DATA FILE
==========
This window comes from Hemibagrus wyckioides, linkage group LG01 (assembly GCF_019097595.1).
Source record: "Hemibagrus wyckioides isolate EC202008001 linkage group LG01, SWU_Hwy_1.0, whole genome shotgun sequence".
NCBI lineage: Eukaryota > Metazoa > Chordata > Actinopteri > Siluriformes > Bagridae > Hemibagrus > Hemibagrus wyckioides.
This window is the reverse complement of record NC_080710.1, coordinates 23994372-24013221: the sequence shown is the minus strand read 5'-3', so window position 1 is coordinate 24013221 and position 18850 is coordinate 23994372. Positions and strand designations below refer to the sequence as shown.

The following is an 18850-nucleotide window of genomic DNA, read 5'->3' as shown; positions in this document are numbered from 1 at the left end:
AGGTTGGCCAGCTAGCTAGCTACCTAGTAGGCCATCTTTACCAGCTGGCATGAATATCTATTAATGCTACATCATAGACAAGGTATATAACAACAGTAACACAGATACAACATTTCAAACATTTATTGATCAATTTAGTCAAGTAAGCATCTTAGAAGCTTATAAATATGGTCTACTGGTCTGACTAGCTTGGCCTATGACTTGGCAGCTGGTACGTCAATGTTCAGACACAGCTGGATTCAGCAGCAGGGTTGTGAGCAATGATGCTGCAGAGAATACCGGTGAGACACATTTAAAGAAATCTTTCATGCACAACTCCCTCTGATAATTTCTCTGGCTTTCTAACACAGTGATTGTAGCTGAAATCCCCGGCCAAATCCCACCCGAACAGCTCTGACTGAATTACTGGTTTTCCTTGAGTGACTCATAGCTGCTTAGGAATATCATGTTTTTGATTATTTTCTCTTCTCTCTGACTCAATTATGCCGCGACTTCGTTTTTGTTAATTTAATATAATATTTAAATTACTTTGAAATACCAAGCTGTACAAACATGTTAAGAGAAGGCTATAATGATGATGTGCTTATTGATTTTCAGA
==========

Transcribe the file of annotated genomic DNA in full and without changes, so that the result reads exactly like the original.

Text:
This window comes from Hemibagrus wyckioides, linkage group LG01 (assembly GCF_019097595.1).
Source record: "Hemibagrus wyckioides isolate EC202008001 linkage group LG01, SWU_Hwy_1.0, whole genome shotgun sequence".
NCBI lineage: Eukaryota > Metazoa > Chordata > Actinopteri > Siluriformes > Bagridae > Hemibagrus > Hemibagrus wyckioides.
This window is the reverse complement of record NC_080710.1, coordinates 23994372-24013221: the sequence shown is the minus strand read 5'-3', so window position 1 is coordinate 24013221 and position 18850 is coordinate 23994372. Positions and strand designations below refer to the sequence as shown.

The following is an 18850-nucleotide window of genomic DNA, read 5'->3' as shown; positions in this document are numbered from 1 at the left end:
AGGTTGGCCAGCTAGCTAGCTACCTAGTAGGCCATCTTTACCAGCTGGCATGAATATCTATTAATGCTACATCATAGACAAGGTATATAACAACAGTAACACAGATACAACATTTCAAACATTTATTGATCAATTTAGTCAAGTAAGCATCTTAGAAGCTTATAAATATGGTCTACTGGTCTGACTAGCTTGGCCTATGACTTGGCAGCTGGTACGTCAATGTTCAGACACAGCTGGATTCAGCAGCAGGGTTGTGAGCAATGATGCTGCAGAGAATACCGGTGAGACACATTTAAAGAAATCTTTCATGCACAACTCCCTCTGATAATTTCTCTGGCTTTCTAACACAGTGATTGTAGCTGAAATCCCCGGCCAAATCCCACCCGAACAGCTCTGACTGAATTACTGGTTTTCCTTGAGTGACTCATAGCTGCTTAGGAATATCATGTTTTTGATTATTTTCTCTTCTCTCTGACTCAATTATGCCGCGACTTCGTTTTTGTTAATTTAATATAATATTTAAATTACTTTGAAATACCAAGCTGTACAAACATGTTAAGAGAAGGCTATAATGATGATGTGCTTATTGATTTTCAGA